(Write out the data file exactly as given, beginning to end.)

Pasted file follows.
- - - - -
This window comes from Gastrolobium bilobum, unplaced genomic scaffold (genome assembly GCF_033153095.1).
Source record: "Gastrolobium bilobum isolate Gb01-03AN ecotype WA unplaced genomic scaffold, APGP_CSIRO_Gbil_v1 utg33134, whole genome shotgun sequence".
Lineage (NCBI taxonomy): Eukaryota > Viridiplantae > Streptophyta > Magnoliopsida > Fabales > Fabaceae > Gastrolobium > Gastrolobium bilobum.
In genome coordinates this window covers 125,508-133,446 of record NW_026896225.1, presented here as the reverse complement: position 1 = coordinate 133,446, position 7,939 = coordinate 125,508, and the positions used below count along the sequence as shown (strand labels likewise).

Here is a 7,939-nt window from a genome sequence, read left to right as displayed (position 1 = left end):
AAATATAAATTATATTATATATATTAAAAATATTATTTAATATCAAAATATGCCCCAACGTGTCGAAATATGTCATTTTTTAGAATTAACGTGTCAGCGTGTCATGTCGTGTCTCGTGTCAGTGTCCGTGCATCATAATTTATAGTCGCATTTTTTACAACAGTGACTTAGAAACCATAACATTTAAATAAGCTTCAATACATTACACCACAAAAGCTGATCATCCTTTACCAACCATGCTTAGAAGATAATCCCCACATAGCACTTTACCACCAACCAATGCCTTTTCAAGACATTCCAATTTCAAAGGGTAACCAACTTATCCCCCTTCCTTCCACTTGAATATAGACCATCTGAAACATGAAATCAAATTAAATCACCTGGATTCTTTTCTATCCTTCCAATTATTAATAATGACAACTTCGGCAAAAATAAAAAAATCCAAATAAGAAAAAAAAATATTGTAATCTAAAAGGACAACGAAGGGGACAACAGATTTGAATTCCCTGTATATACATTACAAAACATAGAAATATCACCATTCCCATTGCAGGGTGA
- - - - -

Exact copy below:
This window comes from Gastrolobium bilobum, unplaced genomic scaffold (genome assembly GCF_033153095.1).
Source record: "Gastrolobium bilobum isolate Gb01-03AN ecotype WA unplaced genomic scaffold, APGP_CSIRO_Gbil_v1 utg33134, whole genome shotgun sequence".
Lineage (NCBI taxonomy): Eukaryota > Viridiplantae > Streptophyta > Magnoliopsida > Fabales > Fabaceae > Gastrolobium > Gastrolobium bilobum.
In genome coordinates this window covers 125,508-133,446 of record NW_026896225.1, presented here as the reverse complement: position 1 = coordinate 133,446, position 7,939 = coordinate 125,508, and the positions used below count along the sequence as shown (strand labels likewise).

Here is a 7,939-nt window from a genome sequence, read left to right as displayed (position 1 = left end):
AAATATAAATTATATTATATATATTAAAAATATTATTTAATATCAAAATATGCCCCAACGTGTCGAAATATGTCATTTTTTAGAATTAACGTGTCAGCGTGTCATGTCGTGTCTCGTGTCAGTGTCCGTGCATCATAATTTATAGTCGCATTTTTTACAACAGTGACTTAGAAACCATAACATTTAAATAAGCTTCAATACATTACACCACAAAAGCTGATCATCCTTTACCAACCATGCTTAGAAGATAATCCCCACATAGCACTTTACCACCAACCAATGCCTTTTCAAGACATTCCAATTTCAAAGGGTAACCAACTTATCCCCCTTCCTTCCACTTGAATATAGACCATCTGAAACATGAAATCAAATTAAATCACCTGGATTCTTTTCTATCCTTCCAATTATTAATAATGACAACTTCGGCAAAAATAAAAAAATCCAAATAAGAAAAAAAAATATTGTAATCTAAAAGGACAACGAAGGGGACAACAGATTTGAATTCCCTGTATATACATTACAAAACATAGAAATATCACCATTCCCATTGCAGGGTGA